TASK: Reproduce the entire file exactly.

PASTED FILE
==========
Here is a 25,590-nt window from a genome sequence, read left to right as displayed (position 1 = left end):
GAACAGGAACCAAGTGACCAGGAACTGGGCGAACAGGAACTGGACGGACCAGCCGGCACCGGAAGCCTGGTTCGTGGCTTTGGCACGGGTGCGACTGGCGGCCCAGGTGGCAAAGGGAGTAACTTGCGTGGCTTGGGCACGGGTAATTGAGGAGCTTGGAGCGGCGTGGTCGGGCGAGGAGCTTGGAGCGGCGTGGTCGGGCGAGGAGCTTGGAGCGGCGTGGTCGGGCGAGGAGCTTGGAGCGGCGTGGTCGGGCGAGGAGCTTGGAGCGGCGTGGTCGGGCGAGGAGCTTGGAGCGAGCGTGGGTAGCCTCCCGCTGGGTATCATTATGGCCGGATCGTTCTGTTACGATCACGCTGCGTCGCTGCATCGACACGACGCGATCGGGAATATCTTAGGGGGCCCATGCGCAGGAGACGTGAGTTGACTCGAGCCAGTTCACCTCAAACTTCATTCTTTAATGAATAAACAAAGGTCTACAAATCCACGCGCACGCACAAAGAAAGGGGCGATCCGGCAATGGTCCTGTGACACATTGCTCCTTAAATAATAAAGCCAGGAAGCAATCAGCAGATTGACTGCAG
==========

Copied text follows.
Here is a 25,590-nt window from a genome sequence, read left to right as displayed (position 1 = left end):
GAACAGGAACCAAGTGACCAGGAACTGGGCGAACAGGAACTGGACGGACCAGCCGGCACCGGAAGCCTGGTTCGTGGCTTTGGCACGGGTGCGACTGGCGGCCCAGGTGGCAAAGGGAGTAACTTGCGTGGCTTGGGCACGGGTAATTGAGGAGCTTGGAGCGGCGTGGTCGGGCGAGGAGCTTGGAGCGGCGTGGTCGGGCGAGGAGCTTGGAGCGGCGTGGTCGGGCGAGGAGCTTGGAGCGGCGTGGTCGGGCGAGGAGCTTGGAGCGGCGTGGTCGGGCGAGGAGCTTGGAGCGAGCGTGGGTAGCCTCCCGCTGGGTATCATTATGGCCGGATCGTTCTGTTACGATCACGCTGCGTCGCTGCATCGACACGACGCGATCGGGAATATCTTAGGGGGCCCATGCGCAGGAGACGTGAGTTGACTCGAGCCAGTTCACCTCAAACTTCATTCTTTAATGAATAAACAAAGGTCTACAAATCCACGCGCACGCACAAAGAAAGGGGCGATCCGGCAATGGTCCTGTGACACATTGCTCCTTAAATAATAAAGCCAGGAAGCAATCAGCAGATTGACTGCAG